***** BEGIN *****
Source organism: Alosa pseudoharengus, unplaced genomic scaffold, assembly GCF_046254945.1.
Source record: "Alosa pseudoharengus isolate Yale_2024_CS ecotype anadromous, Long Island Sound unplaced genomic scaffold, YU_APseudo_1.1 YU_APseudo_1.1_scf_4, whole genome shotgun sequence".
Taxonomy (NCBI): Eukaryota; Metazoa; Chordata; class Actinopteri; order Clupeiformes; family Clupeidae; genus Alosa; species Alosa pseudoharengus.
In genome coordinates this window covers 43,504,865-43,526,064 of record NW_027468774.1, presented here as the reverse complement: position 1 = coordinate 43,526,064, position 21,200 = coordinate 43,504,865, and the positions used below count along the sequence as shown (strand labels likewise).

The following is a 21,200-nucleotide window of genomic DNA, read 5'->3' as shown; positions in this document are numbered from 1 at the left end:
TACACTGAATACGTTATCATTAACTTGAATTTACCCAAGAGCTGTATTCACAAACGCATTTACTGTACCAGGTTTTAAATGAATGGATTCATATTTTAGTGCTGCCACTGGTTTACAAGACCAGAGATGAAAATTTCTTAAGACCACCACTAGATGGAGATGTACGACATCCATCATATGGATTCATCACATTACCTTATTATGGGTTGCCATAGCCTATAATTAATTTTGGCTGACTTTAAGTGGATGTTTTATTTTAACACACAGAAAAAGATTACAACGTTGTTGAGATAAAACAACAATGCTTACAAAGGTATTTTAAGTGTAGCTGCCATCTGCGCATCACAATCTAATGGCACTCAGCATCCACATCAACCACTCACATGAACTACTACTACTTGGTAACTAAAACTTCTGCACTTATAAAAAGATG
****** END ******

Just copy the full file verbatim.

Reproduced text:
Source organism: Alosa pseudoharengus, unplaced genomic scaffold, assembly GCF_046254945.1.
Source record: "Alosa pseudoharengus isolate Yale_2024_CS ecotype anadromous, Long Island Sound unplaced genomic scaffold, YU_APseudo_1.1 YU_APseudo_1.1_scf_4, whole genome shotgun sequence".
Taxonomy (NCBI): Eukaryota; Metazoa; Chordata; class Actinopteri; order Clupeiformes; family Clupeidae; genus Alosa; species Alosa pseudoharengus.
In genome coordinates this window covers 43,504,865-43,526,064 of record NW_027468774.1, presented here as the reverse complement: position 1 = coordinate 43,526,064, position 21,200 = coordinate 43,504,865, and the positions used below count along the sequence as shown (strand labels likewise).

The following is a 21,200-nucleotide window of genomic DNA, read 5'->3' as shown; positions in this document are numbered from 1 at the left end:
TACACTGAATACGTTATCATTAACTTGAATTTACCCAAGAGCTGTATTCACAAACGCATTTACTGTACCAGGTTTTAAATGAATGGATTCATATTTTAGTGCTGCCACTGGTTTACAAGACCAGAGATGAAAATTTCTTAAGACCACCACTAGATGGAGATGTACGACATCCATCATATGGATTCATCACATTACCTTATTATGGGTTGCCATAGCCTATAATTAATTTTGGCTGACTTTAAGTGGATGTTTTATTTTAACACACAGAAAAAGATTACAACGTTGTTGAGATAAAACAACAATGCTTACAAAGGTATTTTAAGTGTAGCTGCCATCTGCGCATCACAATCTAATGGCACTCAGCATCCACATCAACCACTCACATGAACTACTACTACTTGGTAACTAAAACTTCTGCACTTATAAAAAGATG